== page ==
Ruminations on the road

road stretched far and wideacross the open spaces connecting different cultures like a bridge, dusty and tarred like the cover of a book unused taking people on journeys to unknown destinations. approach nearer, horizon moves further on an endless stream as the human mind with the occasional bumps, downs and heights.

life thrived on both the sides unconcerned about this path of gravel and sand highway maybe, much rather way to heaven or hell. men went on their trivial existence women regarded as the lamp of the house, patronized birth, marriage, and death. an urchin hurried home, on a cycle eager to reach before the outpourings of mother earth from up above. lovers on a bike couldn’t make it stranded, they were left to drench away all the lies and guilt that comes free with the package of love.

rain has stopped awhile the atmosphere is now calm, serene, quiet. sky looks like a palette of colours spread unevenly with an added tinge of mystery. clouds brim with the reactions of the creator to the doings of mankind yet afraid to pour its heart out like the fear of a child in confiding a secret, to a friend who might turn a traitor.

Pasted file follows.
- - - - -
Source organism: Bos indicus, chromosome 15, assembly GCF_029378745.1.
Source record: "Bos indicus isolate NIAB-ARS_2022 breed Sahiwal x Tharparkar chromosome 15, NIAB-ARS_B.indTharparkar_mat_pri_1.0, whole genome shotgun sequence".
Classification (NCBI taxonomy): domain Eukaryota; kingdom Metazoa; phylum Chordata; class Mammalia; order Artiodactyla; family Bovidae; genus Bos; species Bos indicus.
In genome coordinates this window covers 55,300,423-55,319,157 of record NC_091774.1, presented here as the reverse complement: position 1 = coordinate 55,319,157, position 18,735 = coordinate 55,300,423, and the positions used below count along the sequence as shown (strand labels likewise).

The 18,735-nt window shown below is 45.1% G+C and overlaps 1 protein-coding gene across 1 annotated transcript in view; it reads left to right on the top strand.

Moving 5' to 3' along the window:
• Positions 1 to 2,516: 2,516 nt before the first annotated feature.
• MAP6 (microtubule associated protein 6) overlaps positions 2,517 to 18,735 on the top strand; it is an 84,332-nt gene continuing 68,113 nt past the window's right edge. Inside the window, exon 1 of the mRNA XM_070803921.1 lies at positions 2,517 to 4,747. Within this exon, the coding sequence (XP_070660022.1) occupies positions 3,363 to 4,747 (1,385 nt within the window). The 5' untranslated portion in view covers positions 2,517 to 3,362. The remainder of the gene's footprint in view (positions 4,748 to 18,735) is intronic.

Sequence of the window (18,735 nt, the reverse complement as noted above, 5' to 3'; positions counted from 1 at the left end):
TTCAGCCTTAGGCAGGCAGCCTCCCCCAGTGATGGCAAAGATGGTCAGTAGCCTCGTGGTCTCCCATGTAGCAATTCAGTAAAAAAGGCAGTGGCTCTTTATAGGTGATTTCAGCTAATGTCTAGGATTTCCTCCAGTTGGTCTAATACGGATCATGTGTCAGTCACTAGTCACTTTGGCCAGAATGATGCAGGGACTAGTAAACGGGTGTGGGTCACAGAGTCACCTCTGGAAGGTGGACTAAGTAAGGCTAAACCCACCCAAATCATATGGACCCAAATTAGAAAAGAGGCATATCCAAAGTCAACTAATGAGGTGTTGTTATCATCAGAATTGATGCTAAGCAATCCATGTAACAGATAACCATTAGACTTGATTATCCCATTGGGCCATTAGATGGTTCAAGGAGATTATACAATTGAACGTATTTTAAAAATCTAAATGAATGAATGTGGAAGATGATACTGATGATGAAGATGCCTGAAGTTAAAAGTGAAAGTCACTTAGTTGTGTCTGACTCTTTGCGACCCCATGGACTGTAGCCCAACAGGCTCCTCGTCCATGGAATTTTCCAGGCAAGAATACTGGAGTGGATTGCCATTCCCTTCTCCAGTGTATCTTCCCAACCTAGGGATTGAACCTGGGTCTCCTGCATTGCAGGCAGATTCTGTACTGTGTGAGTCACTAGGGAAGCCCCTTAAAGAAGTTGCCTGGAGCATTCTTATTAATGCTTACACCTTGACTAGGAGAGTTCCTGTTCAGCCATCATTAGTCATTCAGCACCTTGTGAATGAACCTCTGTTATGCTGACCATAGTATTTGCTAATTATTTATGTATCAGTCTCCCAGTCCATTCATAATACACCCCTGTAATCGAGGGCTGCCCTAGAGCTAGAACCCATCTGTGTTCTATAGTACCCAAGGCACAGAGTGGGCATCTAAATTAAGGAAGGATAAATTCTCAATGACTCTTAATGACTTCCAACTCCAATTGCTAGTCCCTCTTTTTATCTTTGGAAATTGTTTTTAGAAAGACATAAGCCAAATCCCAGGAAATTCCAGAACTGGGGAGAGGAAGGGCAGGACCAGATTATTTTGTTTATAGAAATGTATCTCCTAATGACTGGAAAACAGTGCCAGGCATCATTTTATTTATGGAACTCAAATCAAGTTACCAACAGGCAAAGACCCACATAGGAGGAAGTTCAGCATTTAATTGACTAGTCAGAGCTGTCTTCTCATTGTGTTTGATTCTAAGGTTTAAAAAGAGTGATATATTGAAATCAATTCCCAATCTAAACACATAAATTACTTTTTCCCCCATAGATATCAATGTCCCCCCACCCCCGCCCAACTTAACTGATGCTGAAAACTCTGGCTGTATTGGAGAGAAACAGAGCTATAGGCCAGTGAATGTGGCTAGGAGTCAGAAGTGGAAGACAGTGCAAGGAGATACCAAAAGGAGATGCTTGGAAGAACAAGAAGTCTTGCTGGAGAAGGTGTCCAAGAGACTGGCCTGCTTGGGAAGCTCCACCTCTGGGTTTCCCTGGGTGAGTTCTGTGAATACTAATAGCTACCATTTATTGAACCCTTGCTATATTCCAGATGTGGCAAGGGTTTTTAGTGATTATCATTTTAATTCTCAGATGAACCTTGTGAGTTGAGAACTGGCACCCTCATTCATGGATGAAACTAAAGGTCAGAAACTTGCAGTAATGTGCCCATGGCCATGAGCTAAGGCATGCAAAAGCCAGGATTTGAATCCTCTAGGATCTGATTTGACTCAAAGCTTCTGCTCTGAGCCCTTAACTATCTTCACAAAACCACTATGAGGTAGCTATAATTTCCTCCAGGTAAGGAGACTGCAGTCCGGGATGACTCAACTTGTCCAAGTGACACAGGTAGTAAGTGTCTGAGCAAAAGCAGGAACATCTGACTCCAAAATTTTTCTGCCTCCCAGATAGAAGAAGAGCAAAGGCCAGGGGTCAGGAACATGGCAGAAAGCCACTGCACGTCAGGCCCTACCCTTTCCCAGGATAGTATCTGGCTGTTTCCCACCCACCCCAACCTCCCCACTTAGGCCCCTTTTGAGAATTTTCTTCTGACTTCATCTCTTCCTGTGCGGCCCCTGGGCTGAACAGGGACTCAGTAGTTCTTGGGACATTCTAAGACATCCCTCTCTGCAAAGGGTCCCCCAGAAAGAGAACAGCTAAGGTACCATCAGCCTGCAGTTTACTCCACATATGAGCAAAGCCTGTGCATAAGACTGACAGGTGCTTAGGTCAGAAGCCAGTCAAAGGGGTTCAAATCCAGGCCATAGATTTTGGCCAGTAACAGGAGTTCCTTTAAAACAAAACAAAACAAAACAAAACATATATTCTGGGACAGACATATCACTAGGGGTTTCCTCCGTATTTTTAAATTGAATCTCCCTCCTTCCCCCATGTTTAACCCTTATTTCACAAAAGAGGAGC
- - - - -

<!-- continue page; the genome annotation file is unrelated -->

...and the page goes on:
‘tis a sight wonderful, not to the five senses but to others unexplained, the pristine beauty of nature unraveled to the human eye in all its glorious nakedness volumes of paddy fields flanked by mountains, the color of sapphire, palm fronds with limbs raised upwards in a prayer begging for just what’s necessary, nothing more, flocks of crane in deep conversation with bulls, human figures with spine bent, scattered to remove the worthy from the many.

nature is pregnant with meanings it is not clear as the pure oyster in the seashell but beautifully cloaked like an invisible stranger who reveals identity only when needed. it even gives meaning to the absurdities of life, the masks people wear, their hollow empty hearts and terminal voids in their lives.